VOL. 128 | NO. 140 | Friday, July 19, 2013
First Horizon Posts Second Quarter Profit
By Andy Meek
First Horizon National Corp. posted earnings per share of $0.17 for the second quarter – a “solid, but not great” period for the bank, in the words of one analyst.
The Memphis-based parent company of First Tennessee Bank, which has been racing to slim down and scouring the landscape for new revenue opportunities, came in short of analysts’ consensus expectations for earnings per share of $0.19. However, the company’s results were still an improvement over this time last year, when the company posted a loss of $0.50.
Profit available to common shareholders as a result of the second quarter performance was $41 million.
According to the bank, which swelled its assets by $433 million during the quarter because of an East Tennessee bank acquisition from the Federal Deposit Insurance Corp., reasons for its performance included positive trends at its First Tennessee regional banking unit. The company also is chasing any efficiencies it can find and continuing to wind down the mortgage business it sold in 2008.
Bryan Jordan, First Horizon’s chairman and CEO, said the bank’s two main businesses – First Tennessee and capital markets subsidiary FTN Financial – are delivering strong results for customers and shareholders.
“Our people continue to seize opportunities to earn our customers’ business with unparalleled service and product options,” he said. “We remain committed to operating efficiently throughout the company, building a strong foundation so we can take advantage of opportunities as the economy improves.”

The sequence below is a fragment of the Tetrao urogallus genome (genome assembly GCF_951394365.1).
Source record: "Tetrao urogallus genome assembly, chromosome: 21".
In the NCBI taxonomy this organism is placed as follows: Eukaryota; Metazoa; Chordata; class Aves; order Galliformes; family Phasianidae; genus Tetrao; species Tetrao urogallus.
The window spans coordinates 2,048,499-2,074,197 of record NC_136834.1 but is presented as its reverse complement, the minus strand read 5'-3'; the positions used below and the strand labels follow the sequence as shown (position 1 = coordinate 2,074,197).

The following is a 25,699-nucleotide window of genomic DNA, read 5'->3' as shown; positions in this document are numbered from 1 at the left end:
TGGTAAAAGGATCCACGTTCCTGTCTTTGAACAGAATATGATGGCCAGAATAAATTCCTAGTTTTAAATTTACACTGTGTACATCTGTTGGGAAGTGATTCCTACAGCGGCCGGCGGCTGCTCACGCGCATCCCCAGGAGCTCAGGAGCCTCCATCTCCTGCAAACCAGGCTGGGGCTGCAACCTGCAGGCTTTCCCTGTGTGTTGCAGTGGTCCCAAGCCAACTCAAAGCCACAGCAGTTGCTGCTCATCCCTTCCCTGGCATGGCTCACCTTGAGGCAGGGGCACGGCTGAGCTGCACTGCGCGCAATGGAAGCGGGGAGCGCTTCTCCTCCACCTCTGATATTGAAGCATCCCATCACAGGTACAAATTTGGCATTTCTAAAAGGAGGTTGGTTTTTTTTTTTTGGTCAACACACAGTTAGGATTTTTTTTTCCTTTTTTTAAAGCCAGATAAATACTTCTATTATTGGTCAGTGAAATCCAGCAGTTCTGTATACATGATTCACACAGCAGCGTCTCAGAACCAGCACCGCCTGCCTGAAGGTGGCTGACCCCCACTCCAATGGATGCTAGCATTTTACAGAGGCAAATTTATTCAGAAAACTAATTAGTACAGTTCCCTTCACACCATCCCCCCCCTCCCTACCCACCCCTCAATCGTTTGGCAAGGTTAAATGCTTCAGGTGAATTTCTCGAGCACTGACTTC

Kevin Reynolds, a banking analyst with Wunderlich Securities Inc. in Memphis who covers First Horizon, said the main negative for the quarter was that fixed income commissions dropped as long-term interest rates surged late in the quarter. Separate from that, he said loan balances and the bank’s net interest margin were ahead of expectations, and, as he put it in an analyst note immediately following the bank’s earnings release, “long-term fundamentals point to an improving future.”
“Put it this way,” Reynolds said. “They missed (Wall Street’s estimate) by 2 cents. They missed (Wunderlich’s) by 3 cents. The drop in fixed-income commissions cost them 4 cents. In everything else during the quarter, they did better than expected. They did what they were supposed to, they just can’t control long-term interest rates.”
During the quarter, increased fee income helped First Tennessee grow revenue 2 percent, and the bank’s average loans and core deposits also climbed higher. FTN Financial saw fixed income average daily revenue of just shy of $1 million, and a company-wide focus on lower variable compensation and efficiency improvements led to a 5 percent expense reduction from the previous quarter.
Also during the quarter, First Horizon’s efficiency ratio came down slightly. It now stands at 75.05 percent, though that’s still a little higher than the bank would like.
An efficiency ratio of 75 percent essentially means the company spends 75 cents for every dollar it makes.
In other developments during the quarter, the bank rolled out new test locations for a concierge-type of service it’s developing. At the three centers were the project is now live, including one in Memphis, customers are greeted immediately upon walking in to the branch.
The person who greets them walks them to a workstation to help with their needs. When that’s done, the idea is for that same person to walk the customer back to the door.
Also in recent days, First Tennessee’s chief marketing officer left the company to accept a marketing executive position in Chicago.